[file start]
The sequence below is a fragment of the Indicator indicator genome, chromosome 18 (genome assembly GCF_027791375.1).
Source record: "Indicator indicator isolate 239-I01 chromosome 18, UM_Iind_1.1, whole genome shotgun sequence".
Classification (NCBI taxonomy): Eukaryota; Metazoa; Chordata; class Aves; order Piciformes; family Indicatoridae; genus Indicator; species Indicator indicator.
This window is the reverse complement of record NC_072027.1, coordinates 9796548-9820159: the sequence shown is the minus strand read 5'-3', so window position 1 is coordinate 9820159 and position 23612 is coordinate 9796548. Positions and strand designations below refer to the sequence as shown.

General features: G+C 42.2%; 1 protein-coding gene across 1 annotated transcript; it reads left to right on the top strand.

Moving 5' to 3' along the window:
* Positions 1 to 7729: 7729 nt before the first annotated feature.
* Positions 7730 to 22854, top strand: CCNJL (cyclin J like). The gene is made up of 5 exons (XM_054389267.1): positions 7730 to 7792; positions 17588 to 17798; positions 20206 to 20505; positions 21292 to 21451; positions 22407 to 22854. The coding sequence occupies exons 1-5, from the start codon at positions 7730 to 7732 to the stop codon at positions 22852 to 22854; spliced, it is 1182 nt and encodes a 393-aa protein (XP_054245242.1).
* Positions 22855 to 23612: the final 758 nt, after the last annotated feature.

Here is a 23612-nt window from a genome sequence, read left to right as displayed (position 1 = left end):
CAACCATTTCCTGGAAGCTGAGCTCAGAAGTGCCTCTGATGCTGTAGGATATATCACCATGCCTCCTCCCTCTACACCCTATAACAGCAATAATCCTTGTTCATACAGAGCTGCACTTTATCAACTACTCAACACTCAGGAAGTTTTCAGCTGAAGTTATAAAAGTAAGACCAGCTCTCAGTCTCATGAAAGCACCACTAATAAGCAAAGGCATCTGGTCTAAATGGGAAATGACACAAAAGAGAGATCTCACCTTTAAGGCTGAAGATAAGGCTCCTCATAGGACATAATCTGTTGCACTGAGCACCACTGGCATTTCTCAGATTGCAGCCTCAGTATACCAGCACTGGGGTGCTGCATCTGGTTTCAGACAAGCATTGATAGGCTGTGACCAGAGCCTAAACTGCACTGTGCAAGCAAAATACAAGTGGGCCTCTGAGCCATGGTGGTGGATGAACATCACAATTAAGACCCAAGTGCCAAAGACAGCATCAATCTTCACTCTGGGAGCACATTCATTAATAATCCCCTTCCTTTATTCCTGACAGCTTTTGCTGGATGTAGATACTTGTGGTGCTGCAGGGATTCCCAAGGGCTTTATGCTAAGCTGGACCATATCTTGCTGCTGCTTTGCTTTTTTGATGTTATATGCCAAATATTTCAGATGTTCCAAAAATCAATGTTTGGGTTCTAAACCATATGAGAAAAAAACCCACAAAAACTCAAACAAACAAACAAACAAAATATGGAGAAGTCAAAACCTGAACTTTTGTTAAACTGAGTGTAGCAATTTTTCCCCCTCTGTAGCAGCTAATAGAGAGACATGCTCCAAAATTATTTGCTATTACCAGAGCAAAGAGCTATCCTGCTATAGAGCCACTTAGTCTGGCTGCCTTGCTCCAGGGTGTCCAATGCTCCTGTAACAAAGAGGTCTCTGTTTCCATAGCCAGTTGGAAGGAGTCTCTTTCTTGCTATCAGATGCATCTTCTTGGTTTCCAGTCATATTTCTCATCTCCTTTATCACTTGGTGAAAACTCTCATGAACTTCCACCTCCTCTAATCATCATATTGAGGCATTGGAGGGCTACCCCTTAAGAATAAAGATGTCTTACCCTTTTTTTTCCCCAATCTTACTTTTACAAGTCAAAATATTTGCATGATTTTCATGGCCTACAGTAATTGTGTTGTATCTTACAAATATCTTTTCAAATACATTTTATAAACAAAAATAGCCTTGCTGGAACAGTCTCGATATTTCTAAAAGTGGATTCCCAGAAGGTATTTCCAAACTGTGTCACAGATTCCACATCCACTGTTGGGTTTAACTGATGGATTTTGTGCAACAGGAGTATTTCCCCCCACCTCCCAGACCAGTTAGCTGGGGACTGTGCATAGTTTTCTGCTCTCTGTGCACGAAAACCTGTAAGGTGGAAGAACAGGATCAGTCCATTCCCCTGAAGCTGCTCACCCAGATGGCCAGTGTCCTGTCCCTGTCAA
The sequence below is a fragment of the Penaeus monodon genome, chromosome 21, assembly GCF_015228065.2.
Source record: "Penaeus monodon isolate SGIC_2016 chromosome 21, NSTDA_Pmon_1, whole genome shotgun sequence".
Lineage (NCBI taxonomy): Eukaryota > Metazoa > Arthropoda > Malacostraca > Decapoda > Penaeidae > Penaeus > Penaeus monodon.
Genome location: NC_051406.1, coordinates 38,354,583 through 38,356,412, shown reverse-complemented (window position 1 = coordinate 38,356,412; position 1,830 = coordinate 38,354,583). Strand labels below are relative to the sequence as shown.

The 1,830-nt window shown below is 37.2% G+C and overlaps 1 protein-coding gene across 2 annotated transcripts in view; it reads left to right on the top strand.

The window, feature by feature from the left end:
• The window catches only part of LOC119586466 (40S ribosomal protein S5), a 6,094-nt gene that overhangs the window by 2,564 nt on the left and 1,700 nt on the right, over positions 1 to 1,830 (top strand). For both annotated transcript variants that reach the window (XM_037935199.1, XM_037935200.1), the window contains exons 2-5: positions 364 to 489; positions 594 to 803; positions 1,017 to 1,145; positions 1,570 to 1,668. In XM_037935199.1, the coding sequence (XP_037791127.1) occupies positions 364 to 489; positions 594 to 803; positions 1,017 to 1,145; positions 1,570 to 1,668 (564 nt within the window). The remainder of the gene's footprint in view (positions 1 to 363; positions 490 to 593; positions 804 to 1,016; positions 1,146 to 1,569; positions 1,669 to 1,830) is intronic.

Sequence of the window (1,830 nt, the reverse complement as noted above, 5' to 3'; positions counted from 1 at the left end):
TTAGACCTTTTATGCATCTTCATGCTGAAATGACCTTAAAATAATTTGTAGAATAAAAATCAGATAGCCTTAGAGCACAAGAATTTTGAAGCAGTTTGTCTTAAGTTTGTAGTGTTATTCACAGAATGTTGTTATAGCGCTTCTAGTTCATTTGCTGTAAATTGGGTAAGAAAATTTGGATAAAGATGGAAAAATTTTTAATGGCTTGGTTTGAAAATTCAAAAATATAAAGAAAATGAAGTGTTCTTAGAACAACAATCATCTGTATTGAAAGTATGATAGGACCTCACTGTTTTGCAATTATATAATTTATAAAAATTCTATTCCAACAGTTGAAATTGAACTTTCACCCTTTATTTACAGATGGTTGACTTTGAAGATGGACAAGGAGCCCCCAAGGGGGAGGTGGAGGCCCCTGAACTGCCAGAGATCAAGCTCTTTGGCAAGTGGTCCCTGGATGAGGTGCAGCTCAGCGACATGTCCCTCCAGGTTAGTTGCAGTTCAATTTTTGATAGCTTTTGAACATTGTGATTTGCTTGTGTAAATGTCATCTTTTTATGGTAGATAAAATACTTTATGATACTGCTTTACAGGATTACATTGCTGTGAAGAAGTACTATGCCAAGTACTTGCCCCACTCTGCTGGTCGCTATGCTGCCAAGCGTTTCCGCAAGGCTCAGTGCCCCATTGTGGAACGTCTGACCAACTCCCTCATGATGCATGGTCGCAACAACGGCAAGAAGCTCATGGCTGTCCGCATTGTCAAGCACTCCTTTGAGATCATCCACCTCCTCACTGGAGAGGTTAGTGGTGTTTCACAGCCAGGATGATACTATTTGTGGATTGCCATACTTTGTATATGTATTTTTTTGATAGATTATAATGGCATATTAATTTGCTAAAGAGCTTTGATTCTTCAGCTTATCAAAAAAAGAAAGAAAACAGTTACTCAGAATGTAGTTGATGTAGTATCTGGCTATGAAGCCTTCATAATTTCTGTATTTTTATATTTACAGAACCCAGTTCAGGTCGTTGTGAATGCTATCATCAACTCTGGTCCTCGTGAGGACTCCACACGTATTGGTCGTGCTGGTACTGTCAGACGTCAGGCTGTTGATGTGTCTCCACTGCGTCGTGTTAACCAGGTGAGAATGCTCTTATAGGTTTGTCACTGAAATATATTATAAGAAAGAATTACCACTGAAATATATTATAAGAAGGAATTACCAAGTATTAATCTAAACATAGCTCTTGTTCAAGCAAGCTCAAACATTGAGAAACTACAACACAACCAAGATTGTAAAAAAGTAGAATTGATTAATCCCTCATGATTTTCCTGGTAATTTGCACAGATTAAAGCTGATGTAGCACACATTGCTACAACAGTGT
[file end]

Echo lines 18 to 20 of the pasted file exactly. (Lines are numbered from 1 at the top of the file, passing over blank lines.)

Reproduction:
• The window catches only part of LOC119586466 (40S ribosomal protein S5), a 6,094-nt gene that overhangs the window by 2,564 nt on the left and 1,700 nt on the right, over positions 1 to 1,830 (top strand). For both annotated transcript variants that reach the window (XM_037935199.1, XM_037935200.1), the window contains exons 2-5: positions 364 to 489; positions 594 to 803; positions 1,017 to 1,145; positions 1,570 to 1,668. In XM_037935199.1, the coding sequence (XP_037791127.1) occupies positions 364 to 489; positions 594 to 803; positions 1,017 to 1,145; positions 1,570 to 1,668 (564 nt within the window). The remainder of the gene's footprint in view (positions 1 to 363; positions 490 to 593; positions 804 to 1,016; positions 1,146 to 1,569; positions 1,669 to 1,830) is intronic.

Sequence of the window (1,830 nt, the reverse complement as noted above, 5' to 3'; positions counted from 1 at the left end):
TTAGACCTTTTATGCATCTTCATGCTGAAATGACCTTAAAATAATTTGTAGAATAAAAATCAGATAGCCTTAGAGCACAAGAATTTTGAAGCAGTTTGTCTTAAGTTTGTAGTGTTATTCACAGAATGTTGTTATAGCGCTTCTAGTTCATTTGCTGTAAATTGGGTAAGAAAATTTGGATAAAGATGGAAAAATTTTTAATGGCTTGGTTTGAAAATTCAAAAATATAAAGAAAATGAAGTGTTCTTAGAACAACAATCATCTGTATTGAAAGTATGATAGGACCTCACTGTTTTGCAATTATATAATTTATAAAAATTCTATTCCAACAGTTGAAATTGAACTTTCACCCTTTATTTACAGATGGTTGACTTTGAAGATGGACAAGGAGCCCCCAAGGGGGAGGTGGAGGCCCCTGAACTGCCAGAGATCAAGCTCTTTGGCAAGTGGTCCCTGGATGAGGTGCAGCTCAGCGACATGTCCCTCCAGGTTAGTTGCAGTTCAATTTTTGATAGCTTTTGAACATTGTGATTTGCTTGTGTAAATGTCATCTTTTTATGGTAGATAAAATACTTTATGATACTGCTTTACAGGATTACATTGCTGTGAAGAAGTACTATGCCAAGTACTTGCCCCACTCTGCTGGTCGCTATGCTGCCAAGCGTTTCCGCAAGGCTCAGTGCCCCATTGTGGAACGTCTGACCAACTCCCTCATGATGCATGGTCGCAACAACGGCAAGAAGCTCATGGCTGTCCGCATTGTCAAGCACTCCTTTGAGATCATCCACCTCCTCACTGGAGAGGTTAGTGGTGTTTCACAGCCAGGATGATACTATTTGTGGATTGCCATACTTTGTATATGTATTTTTTTGATAGATTATAATGGCATATTAATTTGCTAAAGAGCTTTGATTCTTCAGCTTATCAAAAAAAGAAAGAAAACAGTTACTCAGAATGTAGTTGATGTAGTATCTGGCTATGAAGCCTTCATAATTTCTGTATTTTTATATTTACAGAACCCAGTTCAGGTCGTTGTGAATGCTATCATCAACTCTGGTCCTCGTGAGGACTCCACACGTATTGGTCGTGCTGGTACTGTCAGACGTCAGGCTGTTGATGTGTCTCCACTGCGTCGTGTTAACCAGGTGAGAATGCTCTTATAGGTTTGTCACTGAAATATATTATAAGAAAGAATTACCACTGAAATATATTATAAGAAGGAATTACCAAGTATTAATCTAAACATAGCTCTTGTTCAAGCAAGCTCAAACATTGAGAAACTACAACACAACCAAGATTGTAAAAAAGTAGAATTGATTAATCCCTCATGATTTTCCTGGTAATTTGCACAGATTAAAGCTGATGTAGCACACATTGCTACAACAGTGT